Why is communication so important to us humans? Why do we rely on it so much? And what happens when we lose our ability to communicate effectively?
Perhaps it all began with survival and a need to better adapt to our physical environment. But ever since the creation of art through language, we humans have given new meaning to that which vibrates from our vocal cords to produce hymns and poetry, magical lyrics matching captivating melodies to the things we love and roaring battle cries to the things we fear. We use language and communication to give meaning to the world we wake up to every day. A plethora of nouns and pronouns swimming through our minds as we cross the street, a library of verbs as we converse with a friend or family member. Surely, our very psychological well-being rests on the structure of language and communication. A medium used to bond, to spread happiness, sadness, fear, turmoil and all the unique experiences that we have come to feel.
And what about that which we can touch? We grasp a round-ball-shaped object and know it to be an apple. We bite down on it and know it to bring an array of tastes and delight. And so we communicate. We tell those close to us what a miracle that apple was. We connect. We bond as language brings us closer together. But so much of our communication is done through our bodies as if there exists an ancestral language, one which needed no vocal cords. Today we know that up to 90% of communication is non-verbal. It seems our bodies automatically maintain a form of communication between one another, one which required no adjectives nor adverbial phrases.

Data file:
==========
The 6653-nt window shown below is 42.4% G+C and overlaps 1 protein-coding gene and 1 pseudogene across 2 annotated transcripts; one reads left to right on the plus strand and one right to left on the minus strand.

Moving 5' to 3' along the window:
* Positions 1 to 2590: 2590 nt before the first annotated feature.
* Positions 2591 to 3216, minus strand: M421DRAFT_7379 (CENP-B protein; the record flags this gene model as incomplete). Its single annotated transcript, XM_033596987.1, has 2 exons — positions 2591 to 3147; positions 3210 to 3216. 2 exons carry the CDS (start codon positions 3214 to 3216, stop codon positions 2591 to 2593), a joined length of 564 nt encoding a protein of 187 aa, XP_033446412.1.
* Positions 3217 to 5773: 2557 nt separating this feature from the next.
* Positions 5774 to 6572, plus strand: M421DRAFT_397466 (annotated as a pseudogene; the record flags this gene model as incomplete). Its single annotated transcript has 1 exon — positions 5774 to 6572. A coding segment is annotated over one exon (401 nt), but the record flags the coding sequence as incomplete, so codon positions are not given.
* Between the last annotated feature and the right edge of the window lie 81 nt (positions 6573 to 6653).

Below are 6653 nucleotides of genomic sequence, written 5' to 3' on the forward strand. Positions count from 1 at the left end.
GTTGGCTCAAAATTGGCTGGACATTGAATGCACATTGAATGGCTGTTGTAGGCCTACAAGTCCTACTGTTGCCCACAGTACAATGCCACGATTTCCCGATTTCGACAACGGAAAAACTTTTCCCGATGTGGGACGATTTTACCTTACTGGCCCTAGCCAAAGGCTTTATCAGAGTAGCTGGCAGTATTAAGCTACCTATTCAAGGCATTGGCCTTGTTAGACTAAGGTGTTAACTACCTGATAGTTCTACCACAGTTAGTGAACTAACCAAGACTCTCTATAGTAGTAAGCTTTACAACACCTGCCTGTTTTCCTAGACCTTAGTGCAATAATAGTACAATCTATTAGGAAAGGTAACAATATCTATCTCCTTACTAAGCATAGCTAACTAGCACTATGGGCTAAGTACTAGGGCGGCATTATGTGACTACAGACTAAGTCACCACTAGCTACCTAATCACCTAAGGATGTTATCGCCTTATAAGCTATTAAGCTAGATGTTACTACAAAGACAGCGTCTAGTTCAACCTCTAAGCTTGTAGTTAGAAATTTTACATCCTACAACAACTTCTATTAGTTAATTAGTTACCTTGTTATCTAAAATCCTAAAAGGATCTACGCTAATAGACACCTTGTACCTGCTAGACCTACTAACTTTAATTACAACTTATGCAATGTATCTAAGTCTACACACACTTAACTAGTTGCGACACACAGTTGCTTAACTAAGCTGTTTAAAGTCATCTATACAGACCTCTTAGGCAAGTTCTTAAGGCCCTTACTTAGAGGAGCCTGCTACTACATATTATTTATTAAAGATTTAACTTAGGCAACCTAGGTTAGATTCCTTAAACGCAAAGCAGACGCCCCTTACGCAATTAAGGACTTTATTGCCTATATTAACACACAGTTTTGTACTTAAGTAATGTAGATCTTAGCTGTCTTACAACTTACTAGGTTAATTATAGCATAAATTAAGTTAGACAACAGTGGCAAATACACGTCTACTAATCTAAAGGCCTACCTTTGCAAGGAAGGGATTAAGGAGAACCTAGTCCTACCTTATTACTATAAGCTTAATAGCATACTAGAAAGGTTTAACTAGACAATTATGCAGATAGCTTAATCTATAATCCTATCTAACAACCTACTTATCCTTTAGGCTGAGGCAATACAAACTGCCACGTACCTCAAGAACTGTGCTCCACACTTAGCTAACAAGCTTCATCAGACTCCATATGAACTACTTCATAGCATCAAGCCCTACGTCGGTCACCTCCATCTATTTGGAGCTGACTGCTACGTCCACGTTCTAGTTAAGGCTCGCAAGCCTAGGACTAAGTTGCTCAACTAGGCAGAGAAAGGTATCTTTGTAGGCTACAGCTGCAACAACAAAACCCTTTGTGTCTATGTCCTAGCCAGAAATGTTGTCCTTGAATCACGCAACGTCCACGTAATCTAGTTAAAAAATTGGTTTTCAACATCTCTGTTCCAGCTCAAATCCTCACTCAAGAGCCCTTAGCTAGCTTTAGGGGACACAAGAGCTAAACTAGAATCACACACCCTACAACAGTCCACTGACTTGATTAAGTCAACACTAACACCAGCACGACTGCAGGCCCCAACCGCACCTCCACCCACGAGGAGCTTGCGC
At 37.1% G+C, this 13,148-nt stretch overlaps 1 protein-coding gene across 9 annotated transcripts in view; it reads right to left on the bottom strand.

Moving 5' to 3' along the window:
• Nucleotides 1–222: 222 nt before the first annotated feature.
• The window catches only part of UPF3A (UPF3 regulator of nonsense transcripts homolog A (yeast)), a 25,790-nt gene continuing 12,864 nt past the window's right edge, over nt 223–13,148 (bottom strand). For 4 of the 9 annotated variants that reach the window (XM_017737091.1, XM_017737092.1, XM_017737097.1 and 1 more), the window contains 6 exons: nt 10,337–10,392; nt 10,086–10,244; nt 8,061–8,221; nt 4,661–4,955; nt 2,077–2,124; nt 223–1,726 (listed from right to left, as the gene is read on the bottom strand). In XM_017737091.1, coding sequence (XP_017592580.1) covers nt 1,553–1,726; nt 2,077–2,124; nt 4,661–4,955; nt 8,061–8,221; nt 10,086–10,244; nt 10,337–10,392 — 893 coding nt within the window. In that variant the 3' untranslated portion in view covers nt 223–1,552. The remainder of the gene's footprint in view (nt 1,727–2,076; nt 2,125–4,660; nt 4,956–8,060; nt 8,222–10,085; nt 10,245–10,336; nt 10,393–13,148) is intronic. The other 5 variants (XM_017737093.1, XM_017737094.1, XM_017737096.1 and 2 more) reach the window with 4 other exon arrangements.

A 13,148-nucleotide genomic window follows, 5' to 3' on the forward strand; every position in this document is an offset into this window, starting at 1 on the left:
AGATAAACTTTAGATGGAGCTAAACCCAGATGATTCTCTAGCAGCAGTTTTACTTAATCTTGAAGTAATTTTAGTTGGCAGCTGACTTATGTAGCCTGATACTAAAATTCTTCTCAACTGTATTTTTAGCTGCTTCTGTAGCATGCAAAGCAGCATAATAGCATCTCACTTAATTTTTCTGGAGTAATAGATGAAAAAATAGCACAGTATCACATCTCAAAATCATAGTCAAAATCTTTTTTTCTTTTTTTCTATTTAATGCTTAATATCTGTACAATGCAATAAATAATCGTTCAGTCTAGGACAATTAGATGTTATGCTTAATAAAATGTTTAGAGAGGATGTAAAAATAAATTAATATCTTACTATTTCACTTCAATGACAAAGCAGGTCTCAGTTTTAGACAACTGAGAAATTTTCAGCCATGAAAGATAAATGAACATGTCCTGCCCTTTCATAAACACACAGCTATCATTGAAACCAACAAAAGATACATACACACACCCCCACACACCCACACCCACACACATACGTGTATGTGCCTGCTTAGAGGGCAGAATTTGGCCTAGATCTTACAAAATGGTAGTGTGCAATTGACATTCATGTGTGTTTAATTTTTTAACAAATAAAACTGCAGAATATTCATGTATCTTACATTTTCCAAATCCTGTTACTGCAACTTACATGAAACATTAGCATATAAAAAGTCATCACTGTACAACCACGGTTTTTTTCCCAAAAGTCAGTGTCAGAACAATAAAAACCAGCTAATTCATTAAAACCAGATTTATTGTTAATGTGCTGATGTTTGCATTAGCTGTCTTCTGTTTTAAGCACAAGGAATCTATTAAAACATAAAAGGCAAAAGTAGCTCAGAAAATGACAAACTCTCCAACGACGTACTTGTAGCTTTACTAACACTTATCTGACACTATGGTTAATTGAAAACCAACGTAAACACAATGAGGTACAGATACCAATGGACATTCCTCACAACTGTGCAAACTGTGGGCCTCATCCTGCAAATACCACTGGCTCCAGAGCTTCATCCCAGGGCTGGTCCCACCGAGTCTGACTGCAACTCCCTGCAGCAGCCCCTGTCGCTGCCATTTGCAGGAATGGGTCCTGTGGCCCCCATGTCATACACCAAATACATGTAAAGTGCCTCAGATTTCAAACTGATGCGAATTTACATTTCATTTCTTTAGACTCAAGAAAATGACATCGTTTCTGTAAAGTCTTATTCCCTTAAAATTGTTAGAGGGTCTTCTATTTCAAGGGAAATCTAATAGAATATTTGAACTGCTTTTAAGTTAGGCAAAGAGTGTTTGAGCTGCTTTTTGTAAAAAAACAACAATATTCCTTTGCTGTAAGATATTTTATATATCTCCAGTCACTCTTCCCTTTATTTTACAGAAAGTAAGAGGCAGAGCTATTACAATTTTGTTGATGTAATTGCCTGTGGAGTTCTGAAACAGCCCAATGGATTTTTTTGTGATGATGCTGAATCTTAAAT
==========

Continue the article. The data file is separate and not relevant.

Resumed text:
So how would you feel if your language and verbal communicating abilities began to deteriorate? What effects would this have on you and your identity? If you began struggling with the names of certain objects, forced to substitute another word just because you can’t remember the real word. How would you feel when you’re no longer able to recognize familiar faces and places, when you no longer know the word for an apple. And worse, when you no longer know what an apple is. You can no longer form a sentence to describe how you really feel. And so you use words, but these words are not the ones you are looking for. You have lost the real ones, and can’t seem to find them. And so you repeat the ones you know, over and over. Why can’t they understand me?
This is Alzheimer’s Disease and other forms of Dementia. This is one of the reasons why we need to take a good look at the care homes and the people who do the caring, for without understanding there can never come true care. Without their words, they are left with repetitive phrases and their body language. That is why we must learn to become fluent in the language of the body because towards the end, it will be all they have left.
And so it is fundamental that we learn how to effectively communicate with these people we love so much. And learn how we can facilitate the opportunity for them to communicate effectively. That is why the Jura Care Team has created an insightful guide titled: Effective Communication – How To Engage People With Dementia Through Effective Interaction (pdf: 1.15MB)